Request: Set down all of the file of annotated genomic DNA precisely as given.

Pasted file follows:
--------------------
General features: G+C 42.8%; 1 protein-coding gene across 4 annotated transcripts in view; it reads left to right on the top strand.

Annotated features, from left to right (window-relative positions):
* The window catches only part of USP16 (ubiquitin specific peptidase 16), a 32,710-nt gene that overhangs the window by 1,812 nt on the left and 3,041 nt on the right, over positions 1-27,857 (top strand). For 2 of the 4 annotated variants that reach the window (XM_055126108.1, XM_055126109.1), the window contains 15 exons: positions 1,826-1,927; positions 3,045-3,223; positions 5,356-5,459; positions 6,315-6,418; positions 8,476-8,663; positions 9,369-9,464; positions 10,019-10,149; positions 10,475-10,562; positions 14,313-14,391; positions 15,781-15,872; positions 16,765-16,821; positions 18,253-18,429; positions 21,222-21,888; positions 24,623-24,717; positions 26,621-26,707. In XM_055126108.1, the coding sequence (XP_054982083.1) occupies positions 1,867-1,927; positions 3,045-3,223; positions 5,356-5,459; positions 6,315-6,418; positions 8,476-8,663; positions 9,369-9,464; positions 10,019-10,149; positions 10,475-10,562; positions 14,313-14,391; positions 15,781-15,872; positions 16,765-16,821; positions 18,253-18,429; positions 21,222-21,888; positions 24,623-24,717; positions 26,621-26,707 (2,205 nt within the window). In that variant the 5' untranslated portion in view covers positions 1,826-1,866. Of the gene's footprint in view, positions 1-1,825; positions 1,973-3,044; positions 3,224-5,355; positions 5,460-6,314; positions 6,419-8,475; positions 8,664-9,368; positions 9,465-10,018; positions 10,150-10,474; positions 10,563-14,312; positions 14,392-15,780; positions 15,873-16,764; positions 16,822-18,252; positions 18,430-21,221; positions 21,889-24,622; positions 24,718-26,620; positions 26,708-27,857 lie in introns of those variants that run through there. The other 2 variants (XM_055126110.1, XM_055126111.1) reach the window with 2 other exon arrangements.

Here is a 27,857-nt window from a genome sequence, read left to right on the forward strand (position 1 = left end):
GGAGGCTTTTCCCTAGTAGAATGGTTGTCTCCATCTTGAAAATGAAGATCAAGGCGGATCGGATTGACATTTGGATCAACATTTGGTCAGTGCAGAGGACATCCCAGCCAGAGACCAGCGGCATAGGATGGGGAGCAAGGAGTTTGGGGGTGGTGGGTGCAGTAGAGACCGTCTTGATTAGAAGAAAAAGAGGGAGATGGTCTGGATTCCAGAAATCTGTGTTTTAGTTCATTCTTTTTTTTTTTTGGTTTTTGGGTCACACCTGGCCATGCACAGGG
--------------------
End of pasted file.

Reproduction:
General features: G+C 42.8%; 1 protein-coding gene across 4 annotated transcripts in view; it reads left to right on the top strand.

Annotated features, from left to right (window-relative positions):
* The window catches only part of USP16 (ubiquitin specific peptidase 16), a 32,710-nt gene that overhangs the window by 1,812 nt on the left and 3,041 nt on the right, over positions 1-27,857 (top strand). For 2 of the 4 annotated variants that reach the window (XM_055126108.1, XM_055126109.1), the window contains 15 exons: positions 1,826-1,927; positions 3,045-3,223; positions 5,356-5,459; positions 6,315-6,418; positions 8,476-8,663; positions 9,369-9,464; positions 10,019-10,149; positions 10,475-10,562; positions 14,313-14,391; positions 15,781-15,872; positions 16,765-16,821; positions 18,253-18,429; positions 21,222-21,888; positions 24,623-24,717; positions 26,621-26,707. In XM_055126108.1, the coding sequence (XP_054982083.1) occupies positions 1,867-1,927; positions 3,045-3,223; positions 5,356-5,459; positions 6,315-6,418; positions 8,476-8,663; positions 9,369-9,464; positions 10,019-10,149; positions 10,475-10,562; positions 14,313-14,391; positions 15,781-15,872; positions 16,765-16,821; positions 18,253-18,429; positions 21,222-21,888; positions 24,623-24,717; positions 26,621-26,707 (2,205 nt within the window). In that variant the 5' untranslated portion in view covers positions 1,826-1,866. Of the gene's footprint in view, positions 1-1,825; positions 1,973-3,044; positions 3,224-5,355; positions 5,460-6,314; positions 6,419-8,475; positions 8,664-9,368; positions 9,465-10,018; positions 10,150-10,474; positions 10,563-14,312; positions 14,392-15,780; positions 15,873-16,764; positions 16,822-18,252; positions 18,430-21,221; positions 21,889-24,622; positions 24,718-26,620; positions 26,708-27,857 lie in introns of those variants that run through there. The other 2 variants (XM_055126110.1, XM_055126111.1) reach the window with 2 other exon arrangements.

Here is a 27,857-nt window from a genome sequence, read left to right on the forward strand (position 1 = left end):
GGAGGCTTTTCCCTAGTAGAATGGTTGTCTCCATCTTGAAAATGAAGATCAAGGCGGATCGGATTGACATTTGGATCAACATTTGGTCAGTGCAGAGGACATCCCAGCCAGAGACCAGCGGCATAGGATGGGGAGCAAGGAGTTTGGGGGTGGTGGGTGCAGTAGAGACCGTCTTGATTAGAAGAAAAAGAGGGAGATGGTCTGGATTCCAGAAATCTGTGTTTTAGTTCATTCTTTTTTTTTTTTGGTTTTTGGGTCACACCTGGCCATGCACAGGG